I like Petrucci, and hope he calms down and stays to race here. The season is looking good, Petrucci will likely get some strong competition from others like Gagne and Scholtz, especially Gagne, he took a couple races to find his grove but he is now on it. The early results from Petrucci may have came easier, I don't think it will be that easy for the rest of the season. But I do hope he calms down and decides to stay. It seems the honeymoon is over.

Rainy's take

https://www.motoamerica.com/motoamericas-statement-on-petrucci-incident-from-vir/

 

Although Petrucci’s crash occurred in a fast section of the racetrack, it’s also an area with the most run-off of any track at which MotoAmerica rounds are held. A sliding Petrucci also struck a single lightweight sponsor sign that consequently gave way as it is designed to do. Petrucci was up and continued walking and stood trackside until he deemed it was safe to walk across the track. He was then met by MotoAmerica staff and escorted in a vehicle to the trackside Medical Center, which was some 200 yards from the site of the incident. At that point, roughly three minutes had passed, and Petrucci was treated for his injuries.

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16 minutes ago, LowRyter said:

Rainy's take

https://www.motoamerica.com/motoamericas-statement-on-petrucci-incident-from-vir/

 

Although Petrucci’s crash occurred in a fast section of the racetrack, it’s also an area with the most run-off of any track at which MotoAmerica rounds are held. A sliding Petrucci also struck a single lightweight sponsor sign that consequently gave way as it is designed to do. Petrucci was up and continued walking and stood trackside until he deemed it was safe to walk across the track. He was then met by MotoAmerica staff and escorted in a vehicle to the trackside Medical Center, which was some 200 yards from the site of the incident. At that point, roughly three minutes had passed, and Petrucci was treated for his injuries.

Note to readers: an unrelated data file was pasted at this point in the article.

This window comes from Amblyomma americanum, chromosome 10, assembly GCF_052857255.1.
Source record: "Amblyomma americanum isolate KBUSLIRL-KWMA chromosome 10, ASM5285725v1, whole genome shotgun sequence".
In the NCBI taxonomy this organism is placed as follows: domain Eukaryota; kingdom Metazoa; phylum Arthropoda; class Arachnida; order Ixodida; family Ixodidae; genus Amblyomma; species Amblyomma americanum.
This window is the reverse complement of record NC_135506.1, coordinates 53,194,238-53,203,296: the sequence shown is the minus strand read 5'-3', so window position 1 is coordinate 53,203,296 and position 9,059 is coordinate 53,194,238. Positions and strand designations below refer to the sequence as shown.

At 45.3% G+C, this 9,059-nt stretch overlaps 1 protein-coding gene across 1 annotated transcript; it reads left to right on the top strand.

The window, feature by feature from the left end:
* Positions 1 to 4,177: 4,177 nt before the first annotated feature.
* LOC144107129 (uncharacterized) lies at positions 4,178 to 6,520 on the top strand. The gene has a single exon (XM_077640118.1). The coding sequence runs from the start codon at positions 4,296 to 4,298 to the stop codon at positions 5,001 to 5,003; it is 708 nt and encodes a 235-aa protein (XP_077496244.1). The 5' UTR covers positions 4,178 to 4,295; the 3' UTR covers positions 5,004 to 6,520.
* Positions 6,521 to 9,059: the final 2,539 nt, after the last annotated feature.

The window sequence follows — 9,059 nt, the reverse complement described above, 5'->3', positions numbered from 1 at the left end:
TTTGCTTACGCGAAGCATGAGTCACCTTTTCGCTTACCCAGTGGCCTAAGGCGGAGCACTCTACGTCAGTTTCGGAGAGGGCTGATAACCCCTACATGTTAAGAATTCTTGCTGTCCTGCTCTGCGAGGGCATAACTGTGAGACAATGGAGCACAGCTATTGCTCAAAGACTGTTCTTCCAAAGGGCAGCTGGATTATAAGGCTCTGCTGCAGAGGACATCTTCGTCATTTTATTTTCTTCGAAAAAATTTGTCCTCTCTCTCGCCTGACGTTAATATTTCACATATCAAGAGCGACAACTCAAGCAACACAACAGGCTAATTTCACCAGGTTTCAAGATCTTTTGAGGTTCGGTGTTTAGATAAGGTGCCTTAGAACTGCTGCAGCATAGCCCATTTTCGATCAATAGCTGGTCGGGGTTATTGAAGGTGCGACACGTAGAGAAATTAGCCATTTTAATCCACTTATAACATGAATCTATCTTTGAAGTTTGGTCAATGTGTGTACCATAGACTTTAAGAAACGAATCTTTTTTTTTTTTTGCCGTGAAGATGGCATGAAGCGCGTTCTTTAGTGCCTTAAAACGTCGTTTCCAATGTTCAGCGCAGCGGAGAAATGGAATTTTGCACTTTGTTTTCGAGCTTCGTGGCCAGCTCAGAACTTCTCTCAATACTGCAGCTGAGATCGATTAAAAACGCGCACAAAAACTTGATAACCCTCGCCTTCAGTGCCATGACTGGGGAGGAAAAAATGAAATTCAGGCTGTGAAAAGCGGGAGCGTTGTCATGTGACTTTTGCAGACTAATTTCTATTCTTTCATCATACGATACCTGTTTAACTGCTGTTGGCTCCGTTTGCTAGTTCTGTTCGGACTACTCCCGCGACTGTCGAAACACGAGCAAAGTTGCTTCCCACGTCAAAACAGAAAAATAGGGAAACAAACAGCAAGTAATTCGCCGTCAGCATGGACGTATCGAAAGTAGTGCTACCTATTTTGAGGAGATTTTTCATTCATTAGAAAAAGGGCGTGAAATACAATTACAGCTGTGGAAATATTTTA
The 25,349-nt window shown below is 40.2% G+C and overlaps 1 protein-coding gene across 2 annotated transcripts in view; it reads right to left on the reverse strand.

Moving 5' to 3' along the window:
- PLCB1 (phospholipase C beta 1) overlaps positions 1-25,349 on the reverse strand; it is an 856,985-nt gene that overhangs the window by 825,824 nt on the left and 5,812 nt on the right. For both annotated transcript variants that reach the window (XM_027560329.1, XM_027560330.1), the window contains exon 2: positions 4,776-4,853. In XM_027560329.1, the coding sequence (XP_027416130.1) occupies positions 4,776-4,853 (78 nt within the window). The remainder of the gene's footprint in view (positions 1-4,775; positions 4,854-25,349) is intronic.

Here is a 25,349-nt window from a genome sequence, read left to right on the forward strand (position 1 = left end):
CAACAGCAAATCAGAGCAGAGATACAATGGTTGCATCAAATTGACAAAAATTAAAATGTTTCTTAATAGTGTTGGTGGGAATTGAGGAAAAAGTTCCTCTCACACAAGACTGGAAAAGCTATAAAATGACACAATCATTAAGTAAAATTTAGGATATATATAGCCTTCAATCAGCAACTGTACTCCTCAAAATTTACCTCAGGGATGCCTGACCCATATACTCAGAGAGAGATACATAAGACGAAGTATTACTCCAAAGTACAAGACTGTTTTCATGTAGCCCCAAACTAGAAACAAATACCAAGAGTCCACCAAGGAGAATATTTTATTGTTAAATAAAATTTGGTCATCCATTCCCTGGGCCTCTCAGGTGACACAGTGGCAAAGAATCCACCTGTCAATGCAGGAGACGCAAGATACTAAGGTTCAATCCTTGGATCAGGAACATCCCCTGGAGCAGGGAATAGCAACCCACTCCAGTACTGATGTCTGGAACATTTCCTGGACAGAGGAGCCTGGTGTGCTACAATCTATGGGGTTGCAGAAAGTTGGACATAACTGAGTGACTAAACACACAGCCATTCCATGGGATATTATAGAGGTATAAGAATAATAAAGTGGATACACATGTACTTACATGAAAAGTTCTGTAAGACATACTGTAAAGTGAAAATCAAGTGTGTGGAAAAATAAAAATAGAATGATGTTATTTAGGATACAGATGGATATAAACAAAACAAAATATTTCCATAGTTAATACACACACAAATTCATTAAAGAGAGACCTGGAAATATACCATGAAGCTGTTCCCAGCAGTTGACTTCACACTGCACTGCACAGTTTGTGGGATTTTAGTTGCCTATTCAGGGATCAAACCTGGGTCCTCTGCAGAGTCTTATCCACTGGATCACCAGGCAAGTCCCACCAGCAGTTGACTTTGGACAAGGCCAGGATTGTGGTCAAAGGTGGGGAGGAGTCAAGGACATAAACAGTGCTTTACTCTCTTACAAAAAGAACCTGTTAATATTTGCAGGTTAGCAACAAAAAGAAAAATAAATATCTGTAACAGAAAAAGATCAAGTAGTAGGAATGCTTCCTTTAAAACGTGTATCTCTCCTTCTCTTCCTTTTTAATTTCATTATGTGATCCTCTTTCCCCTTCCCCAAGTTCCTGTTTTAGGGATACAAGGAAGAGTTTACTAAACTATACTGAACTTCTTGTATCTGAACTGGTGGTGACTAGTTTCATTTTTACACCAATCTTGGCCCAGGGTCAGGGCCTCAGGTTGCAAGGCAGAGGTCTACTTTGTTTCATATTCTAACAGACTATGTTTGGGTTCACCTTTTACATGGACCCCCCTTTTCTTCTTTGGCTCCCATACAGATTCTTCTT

Yeah, Petrucci's version doesn't seem to agree with other versions and with the video. And while people can be mistaken, the video doesn't lie.

Again, I like Petrucci and hope he gets over this. But his accident was an odd one.

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I noticed that Petrucci hangs the leg out more often than any of the other riders do.

I don't see Gagné doing it much. He rides pretty much "old style". Is this because of the bikes?